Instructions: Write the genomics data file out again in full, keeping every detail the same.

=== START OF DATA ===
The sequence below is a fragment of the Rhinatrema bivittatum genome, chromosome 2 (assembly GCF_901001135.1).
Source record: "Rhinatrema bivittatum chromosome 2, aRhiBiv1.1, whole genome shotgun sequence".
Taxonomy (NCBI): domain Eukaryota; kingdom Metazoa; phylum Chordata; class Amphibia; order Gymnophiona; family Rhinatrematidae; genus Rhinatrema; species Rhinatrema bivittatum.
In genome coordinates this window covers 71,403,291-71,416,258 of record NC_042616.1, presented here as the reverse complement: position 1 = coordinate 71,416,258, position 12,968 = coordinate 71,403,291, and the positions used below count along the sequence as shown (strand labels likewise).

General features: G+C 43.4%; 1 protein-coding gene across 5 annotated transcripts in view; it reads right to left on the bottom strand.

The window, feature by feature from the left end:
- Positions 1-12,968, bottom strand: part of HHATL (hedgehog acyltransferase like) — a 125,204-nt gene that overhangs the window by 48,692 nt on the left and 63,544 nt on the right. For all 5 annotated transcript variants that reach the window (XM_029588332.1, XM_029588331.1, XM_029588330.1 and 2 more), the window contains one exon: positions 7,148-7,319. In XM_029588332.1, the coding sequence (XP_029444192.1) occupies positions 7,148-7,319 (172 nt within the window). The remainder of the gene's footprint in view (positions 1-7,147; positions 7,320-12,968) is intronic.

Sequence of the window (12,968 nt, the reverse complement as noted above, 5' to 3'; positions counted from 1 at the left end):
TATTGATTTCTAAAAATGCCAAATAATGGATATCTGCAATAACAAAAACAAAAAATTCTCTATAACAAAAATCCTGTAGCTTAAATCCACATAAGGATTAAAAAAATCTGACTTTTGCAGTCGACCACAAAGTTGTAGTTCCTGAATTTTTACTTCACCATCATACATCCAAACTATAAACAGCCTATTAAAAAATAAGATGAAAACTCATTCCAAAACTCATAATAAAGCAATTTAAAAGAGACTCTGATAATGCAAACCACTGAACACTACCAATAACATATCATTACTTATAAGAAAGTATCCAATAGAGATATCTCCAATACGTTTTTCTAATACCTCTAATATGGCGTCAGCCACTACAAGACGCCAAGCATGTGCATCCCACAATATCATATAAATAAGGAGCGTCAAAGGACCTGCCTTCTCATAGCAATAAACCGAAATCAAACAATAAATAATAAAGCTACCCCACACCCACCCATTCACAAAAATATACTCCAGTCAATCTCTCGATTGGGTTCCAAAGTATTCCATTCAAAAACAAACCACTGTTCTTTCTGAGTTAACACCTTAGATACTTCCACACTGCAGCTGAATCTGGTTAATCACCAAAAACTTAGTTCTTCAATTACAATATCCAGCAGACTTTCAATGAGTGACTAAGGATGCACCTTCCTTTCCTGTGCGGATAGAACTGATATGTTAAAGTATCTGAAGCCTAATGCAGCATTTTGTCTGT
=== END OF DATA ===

The sequence below is a fragment of the Rhinatrema bivittatum genome, chromosome 2 (assembly GCF_901001135.1).
Source record: "Rhinatrema bivittatum chromosome 2, aRhiBiv1.1, whole genome shotgun sequence".
Taxonomy (NCBI): domain Eukaryota; kingdom Metazoa; phylum Chordata; class Amphibia; order Gymnophiona; family Rhinatrematidae; genus Rhinatrema; species Rhinatrema bivittatum.
In genome coordinates this window covers 71,403,291-71,416,258 of record NC_042616.1, presented here as the reverse complement: position 1 = coordinate 71,416,258, position 12,968 = coordinate 71,403,291, and the positions used below count along the sequence as shown (strand labels likewise).

General features: G+C 43.4%; 1 protein-coding gene across 5 annotated transcripts in view; it reads right to left on the bottom strand.

The window, feature by feature from the left end:
- Positions 1-12,968, bottom strand: part of HHATL (hedgehog acyltransferase like) — a 125,204-nt gene that overhangs the window by 48,692 nt on the left and 63,544 nt on the right. For all 5 annotated transcript variants that reach the window (XM_029588332.1, XM_029588331.1, XM_029588330.1 and 2 more), the window contains one exon: positions 7,148-7,319. In XM_029588332.1, the coding sequence (XP_029444192.1) occupies positions 7,148-7,319 (172 nt within the window). The remainder of the gene's footprint in view (positions 1-7,147; positions 7,320-12,968) is intronic.

Sequence of the window (12,968 nt, the reverse complement as noted above, 5' to 3'; positions counted from 1 at the left end):
TATTGATTTCTAAAAATGCCAAATAATGGATATCTGCAATAACAAAAACAAAAAATTCTCTATAACAAAAATCCTGTAGCTTAAATCCACATAAGGATTAAAAAAATCTGACTTTTGCAGTCGACCACAAAGTTGTAGTTCCTGAATTTTTACTTCACCATCATACATCCAAACTATAAACAGCCTATTAAAAAATAAGATGAAAACTCATTCCAAAACTCATAATAAAGCAATTTAAAAGAGACTCTGATAATGCAAACCACTGAACACTACCAATAACATATCATTACTTATAAGAAAGTATCCAATAGAGATATCTCCAATACGTTTTTCTAATACCTCTAATATGGCGTCAGCCACTACAAGACGCCAAGCATGTGCATCCCACAATATCATATAAATAAGGAGCGTCAAAGGACCTGCCTTCTCATAGCAATAAACCGAAATCAAACAATAAATAATAAAGCTACCCCACACCCACCCATTCACAAAAATATACTCCAGTCAATCTCTCGATTGGGTTCCAAAGTATTCCATTCAAAAACAAACCACTGTTCTTTCTGAGTTAACACCTTAGATACTTCCACACTGCAGCTGAATCTGGTTAATCACCAAAAACTTAGTTCTTCAATTACAATATCCAGCAGACTTTCAATGAGTGACTAAGGATGCACCTTCCTTTCCTGTGCGGATAGAACTGATATGTTAAAGTATCTGAAGCCTAATGCAGCATTTTGTCTGT